William Francis Henry King.

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that torments us.

2321. Interdum lacrym» pondera vocis habent. (Z.) Ov. Ep.

3, 1, 158. — Sometimes tears have the force of words.

2322. Interdum speciosa locis morataque recte

Fabula, nullius Veneris, sine pondere et arte,
Valdius oblectat populum meliusque moratur
Quam versus inopes rerum nugseque canorse.

(Z.) Hor. A P. 319.

For when the sentiments and diction please,
And all the characters are drawn with ease,
Your play, though void of beauty, force, and art,
More strongly shall delight the people's heart,
Than where a lifeless pomp of verse appears.
And with sonorous trifles charms our ears. — Fraiicis.

2323. Interdum vulgus rectum videt, est ubi peccat.

(Z.) Hor. Ep. 2, 1,.63.

Sometimes the crowd a proper jud^ent makes,
But oft they labour under great mistakes. —Francis.


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2324. Interea dulces pendent oircum oBCuIa nati,/

Casta pudicitiam servat domus. (I.") "Virg. G. 2, 624.

His little children, climbing for a kiss,

Welcome their father's late return at ni^ht ;

His faithful bed is crown'd with chaste delight. — Drydeju

2325. Interea gustos elementa per omnia qiuenint,

Nnnquam animo pretiis obstantibus ; interius si
AttendaSy magis ilia juvant, qnse pluris emontur.

(Z.) Juv. 11, 14.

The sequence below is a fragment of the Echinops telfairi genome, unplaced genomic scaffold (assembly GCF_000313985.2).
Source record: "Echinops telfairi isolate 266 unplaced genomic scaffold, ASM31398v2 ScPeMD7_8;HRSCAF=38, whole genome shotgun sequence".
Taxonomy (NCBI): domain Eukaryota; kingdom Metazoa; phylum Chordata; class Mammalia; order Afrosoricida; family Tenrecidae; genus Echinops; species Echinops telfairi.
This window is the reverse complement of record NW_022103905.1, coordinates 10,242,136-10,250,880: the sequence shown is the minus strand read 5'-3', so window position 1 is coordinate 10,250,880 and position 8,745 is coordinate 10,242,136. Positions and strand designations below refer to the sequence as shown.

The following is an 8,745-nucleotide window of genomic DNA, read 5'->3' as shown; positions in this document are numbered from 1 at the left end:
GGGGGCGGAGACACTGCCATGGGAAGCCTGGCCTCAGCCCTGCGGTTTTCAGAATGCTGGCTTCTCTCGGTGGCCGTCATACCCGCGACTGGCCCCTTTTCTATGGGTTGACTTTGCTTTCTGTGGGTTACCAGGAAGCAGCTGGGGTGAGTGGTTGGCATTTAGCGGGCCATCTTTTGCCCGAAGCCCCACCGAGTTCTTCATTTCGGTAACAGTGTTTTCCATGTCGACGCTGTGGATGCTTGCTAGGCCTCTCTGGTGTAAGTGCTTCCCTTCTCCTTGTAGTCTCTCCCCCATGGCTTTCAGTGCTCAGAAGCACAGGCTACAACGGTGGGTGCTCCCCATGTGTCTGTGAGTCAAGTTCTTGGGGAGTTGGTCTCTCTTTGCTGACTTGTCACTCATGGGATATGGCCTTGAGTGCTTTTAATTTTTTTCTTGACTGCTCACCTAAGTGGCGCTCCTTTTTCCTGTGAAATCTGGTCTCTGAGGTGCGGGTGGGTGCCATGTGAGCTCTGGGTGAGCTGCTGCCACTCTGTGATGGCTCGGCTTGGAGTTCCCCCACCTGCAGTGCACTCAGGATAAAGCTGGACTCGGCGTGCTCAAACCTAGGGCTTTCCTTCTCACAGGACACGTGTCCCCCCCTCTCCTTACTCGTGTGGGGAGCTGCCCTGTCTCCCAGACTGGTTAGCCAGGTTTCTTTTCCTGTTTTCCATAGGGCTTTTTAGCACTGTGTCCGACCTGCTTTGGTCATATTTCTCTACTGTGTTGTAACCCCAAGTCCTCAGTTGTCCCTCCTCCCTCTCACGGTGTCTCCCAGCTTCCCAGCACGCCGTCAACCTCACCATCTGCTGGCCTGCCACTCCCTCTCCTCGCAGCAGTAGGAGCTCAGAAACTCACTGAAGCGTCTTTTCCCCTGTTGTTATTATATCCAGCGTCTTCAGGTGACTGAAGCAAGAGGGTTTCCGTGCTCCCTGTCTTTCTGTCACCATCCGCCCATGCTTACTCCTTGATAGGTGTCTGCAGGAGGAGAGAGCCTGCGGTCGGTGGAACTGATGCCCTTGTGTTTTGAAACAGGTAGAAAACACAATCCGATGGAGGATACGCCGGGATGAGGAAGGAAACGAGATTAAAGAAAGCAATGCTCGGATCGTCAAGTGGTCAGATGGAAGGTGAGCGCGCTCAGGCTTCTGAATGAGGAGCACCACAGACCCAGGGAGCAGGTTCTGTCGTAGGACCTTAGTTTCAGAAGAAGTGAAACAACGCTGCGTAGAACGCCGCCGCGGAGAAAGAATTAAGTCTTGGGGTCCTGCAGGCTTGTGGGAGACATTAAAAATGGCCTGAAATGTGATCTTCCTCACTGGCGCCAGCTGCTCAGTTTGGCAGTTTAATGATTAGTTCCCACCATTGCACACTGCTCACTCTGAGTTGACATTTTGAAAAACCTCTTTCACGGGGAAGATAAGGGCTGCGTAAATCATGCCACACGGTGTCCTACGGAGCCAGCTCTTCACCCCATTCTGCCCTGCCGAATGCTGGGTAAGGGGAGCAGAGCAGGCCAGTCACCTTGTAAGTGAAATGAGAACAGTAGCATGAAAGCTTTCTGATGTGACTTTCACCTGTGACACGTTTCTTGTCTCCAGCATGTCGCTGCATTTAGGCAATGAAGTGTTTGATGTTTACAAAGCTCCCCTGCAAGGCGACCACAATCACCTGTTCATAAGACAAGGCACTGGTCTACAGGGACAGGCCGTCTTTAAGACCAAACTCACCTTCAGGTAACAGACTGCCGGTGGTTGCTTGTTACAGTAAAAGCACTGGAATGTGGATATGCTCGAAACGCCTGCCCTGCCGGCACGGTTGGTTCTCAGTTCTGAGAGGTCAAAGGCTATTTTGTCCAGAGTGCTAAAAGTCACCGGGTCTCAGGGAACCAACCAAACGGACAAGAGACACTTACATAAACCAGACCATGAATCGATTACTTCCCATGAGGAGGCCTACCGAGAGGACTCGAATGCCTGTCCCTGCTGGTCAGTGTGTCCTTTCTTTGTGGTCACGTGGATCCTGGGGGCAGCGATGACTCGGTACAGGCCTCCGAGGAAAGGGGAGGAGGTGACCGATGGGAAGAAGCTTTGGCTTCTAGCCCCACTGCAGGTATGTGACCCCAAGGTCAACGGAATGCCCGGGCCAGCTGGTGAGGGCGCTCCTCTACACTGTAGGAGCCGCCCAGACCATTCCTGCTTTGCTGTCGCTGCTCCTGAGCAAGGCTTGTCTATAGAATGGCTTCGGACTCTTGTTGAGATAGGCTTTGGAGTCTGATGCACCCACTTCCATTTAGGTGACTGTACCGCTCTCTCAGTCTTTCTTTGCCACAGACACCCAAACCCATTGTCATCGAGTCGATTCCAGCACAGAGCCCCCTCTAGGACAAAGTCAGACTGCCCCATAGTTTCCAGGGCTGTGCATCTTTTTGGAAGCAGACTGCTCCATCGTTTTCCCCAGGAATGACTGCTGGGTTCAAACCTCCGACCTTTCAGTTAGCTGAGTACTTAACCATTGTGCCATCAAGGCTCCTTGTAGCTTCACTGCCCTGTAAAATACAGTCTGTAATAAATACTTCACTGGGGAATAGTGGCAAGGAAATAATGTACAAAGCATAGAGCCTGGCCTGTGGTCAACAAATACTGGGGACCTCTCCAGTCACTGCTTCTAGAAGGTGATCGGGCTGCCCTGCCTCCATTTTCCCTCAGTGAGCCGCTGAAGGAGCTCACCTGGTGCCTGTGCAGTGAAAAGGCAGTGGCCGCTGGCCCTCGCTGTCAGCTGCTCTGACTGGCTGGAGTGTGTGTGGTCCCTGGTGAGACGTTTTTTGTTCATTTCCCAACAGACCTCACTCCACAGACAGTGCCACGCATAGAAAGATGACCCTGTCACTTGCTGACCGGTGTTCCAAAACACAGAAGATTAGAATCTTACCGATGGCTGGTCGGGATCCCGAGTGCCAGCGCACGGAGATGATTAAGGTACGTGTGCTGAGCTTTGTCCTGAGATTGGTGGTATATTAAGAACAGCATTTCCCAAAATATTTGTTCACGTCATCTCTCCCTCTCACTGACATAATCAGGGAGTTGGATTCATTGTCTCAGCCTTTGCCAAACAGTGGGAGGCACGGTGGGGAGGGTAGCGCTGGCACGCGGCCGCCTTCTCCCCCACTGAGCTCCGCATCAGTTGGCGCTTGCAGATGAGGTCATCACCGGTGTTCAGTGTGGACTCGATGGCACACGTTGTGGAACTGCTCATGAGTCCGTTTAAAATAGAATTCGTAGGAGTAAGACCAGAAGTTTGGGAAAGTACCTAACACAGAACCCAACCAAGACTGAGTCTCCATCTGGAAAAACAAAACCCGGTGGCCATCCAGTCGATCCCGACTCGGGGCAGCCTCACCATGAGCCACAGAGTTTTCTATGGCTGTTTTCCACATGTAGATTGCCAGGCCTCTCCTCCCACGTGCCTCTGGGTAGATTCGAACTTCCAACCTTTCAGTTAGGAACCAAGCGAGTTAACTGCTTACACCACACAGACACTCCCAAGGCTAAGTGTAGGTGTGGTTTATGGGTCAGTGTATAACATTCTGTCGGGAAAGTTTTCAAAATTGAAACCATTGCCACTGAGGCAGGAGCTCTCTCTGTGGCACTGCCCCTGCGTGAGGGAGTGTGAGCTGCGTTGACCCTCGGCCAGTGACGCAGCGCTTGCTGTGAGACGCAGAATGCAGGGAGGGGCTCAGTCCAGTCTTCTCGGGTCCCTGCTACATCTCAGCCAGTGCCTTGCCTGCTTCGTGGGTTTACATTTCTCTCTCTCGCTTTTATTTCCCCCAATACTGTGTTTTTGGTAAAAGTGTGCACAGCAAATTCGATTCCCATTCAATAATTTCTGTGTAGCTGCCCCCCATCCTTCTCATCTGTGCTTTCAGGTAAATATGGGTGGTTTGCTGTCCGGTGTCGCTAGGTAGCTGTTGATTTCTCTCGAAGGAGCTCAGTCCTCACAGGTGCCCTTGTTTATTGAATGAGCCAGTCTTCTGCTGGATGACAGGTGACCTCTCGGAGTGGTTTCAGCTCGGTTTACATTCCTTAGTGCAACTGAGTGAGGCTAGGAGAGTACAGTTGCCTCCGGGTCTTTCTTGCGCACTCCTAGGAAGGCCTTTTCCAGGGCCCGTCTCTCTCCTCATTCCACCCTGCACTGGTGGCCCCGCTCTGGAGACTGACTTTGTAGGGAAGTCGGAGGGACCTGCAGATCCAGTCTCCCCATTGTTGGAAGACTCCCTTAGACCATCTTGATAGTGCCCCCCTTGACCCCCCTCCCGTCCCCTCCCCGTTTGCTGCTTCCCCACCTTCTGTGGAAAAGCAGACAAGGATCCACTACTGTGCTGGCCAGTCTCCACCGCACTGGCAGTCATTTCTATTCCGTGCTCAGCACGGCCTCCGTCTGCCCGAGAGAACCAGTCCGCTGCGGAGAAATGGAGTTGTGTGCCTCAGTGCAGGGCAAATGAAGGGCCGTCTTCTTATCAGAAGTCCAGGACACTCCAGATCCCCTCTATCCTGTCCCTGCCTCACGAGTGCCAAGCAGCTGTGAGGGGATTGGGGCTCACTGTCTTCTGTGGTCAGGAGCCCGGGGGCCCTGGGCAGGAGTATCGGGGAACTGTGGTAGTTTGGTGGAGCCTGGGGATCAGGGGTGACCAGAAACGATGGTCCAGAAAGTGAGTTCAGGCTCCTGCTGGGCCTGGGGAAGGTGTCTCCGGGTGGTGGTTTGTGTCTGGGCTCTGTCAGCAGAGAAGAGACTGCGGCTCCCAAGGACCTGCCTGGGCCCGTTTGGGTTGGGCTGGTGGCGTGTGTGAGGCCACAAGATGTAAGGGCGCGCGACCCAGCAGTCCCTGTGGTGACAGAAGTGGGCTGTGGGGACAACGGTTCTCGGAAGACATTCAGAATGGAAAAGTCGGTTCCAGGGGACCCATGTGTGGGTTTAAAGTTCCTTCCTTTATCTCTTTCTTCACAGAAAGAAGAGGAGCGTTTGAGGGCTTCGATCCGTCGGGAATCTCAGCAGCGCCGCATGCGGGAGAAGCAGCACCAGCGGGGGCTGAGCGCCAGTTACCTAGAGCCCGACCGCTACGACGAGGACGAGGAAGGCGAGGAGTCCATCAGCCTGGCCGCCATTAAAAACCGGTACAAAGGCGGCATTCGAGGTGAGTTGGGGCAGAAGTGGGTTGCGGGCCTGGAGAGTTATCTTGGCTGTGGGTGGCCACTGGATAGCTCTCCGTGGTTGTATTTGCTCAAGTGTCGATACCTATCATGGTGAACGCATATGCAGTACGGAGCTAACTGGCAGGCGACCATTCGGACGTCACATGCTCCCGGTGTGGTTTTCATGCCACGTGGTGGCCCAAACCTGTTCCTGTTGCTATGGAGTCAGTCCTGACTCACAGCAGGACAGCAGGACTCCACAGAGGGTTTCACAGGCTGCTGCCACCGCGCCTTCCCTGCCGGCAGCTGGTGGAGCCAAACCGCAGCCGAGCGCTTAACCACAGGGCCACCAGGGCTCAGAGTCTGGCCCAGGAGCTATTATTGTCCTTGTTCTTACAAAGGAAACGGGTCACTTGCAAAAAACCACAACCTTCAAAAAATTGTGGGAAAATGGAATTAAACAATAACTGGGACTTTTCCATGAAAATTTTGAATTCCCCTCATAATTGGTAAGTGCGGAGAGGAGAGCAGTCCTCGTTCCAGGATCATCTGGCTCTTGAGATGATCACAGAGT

Hie OaurmeL
Heaven and the earth are ransacked
For the most expensive dainties ;
In his heart he likes the dish best
Which has cost the most. — Shaw.

Of. Dii boni ! quantum hominum unus venter exercet 1 Sen. Ep.
96. — Oood OodI to think of the army qf men that a eiiigle stomach
wiU keep to do its bidding I

2326. Inter eos rursum si reventum in gratia est,

Bis tanto amici sunt inter se, quam prius. (Z.) Plant.
Am. 3, 2, 61. — If they get reconciled to each other again,
they become twice the friends they were before.

2327. Intererit multum Davusne loquatur an heroa (L.) Hor.

A. P. 114. — It is of much consequence whether Davus (a
servant) is speaking or a hero. Addressed to dramatic
authors, who should make their characters use language
suited to their station.

2328. Interest reipubUcae ut sit finis litium. (L.) Law Max. —

It is for the interest of the State that there be an end to
litigation. The public good is concerned in fixing a limit
to lawsuits, which in some cases might be almost in-
definitely prolonged.

2329. Inter GrsBcos Grsecissimus, inter Latinos Latinissimus.

(Z.) ] — In Greek he is the most thorough Grecian, a/nd in
Latin the most perfect Eoman. Said of a consummate
classical scholar.

2330. Inter nos. (Z.) — Between ourselves, i.e., confidentially,

privately. In French, erUre nous.

2331. Inter nos sanctissima divitiarum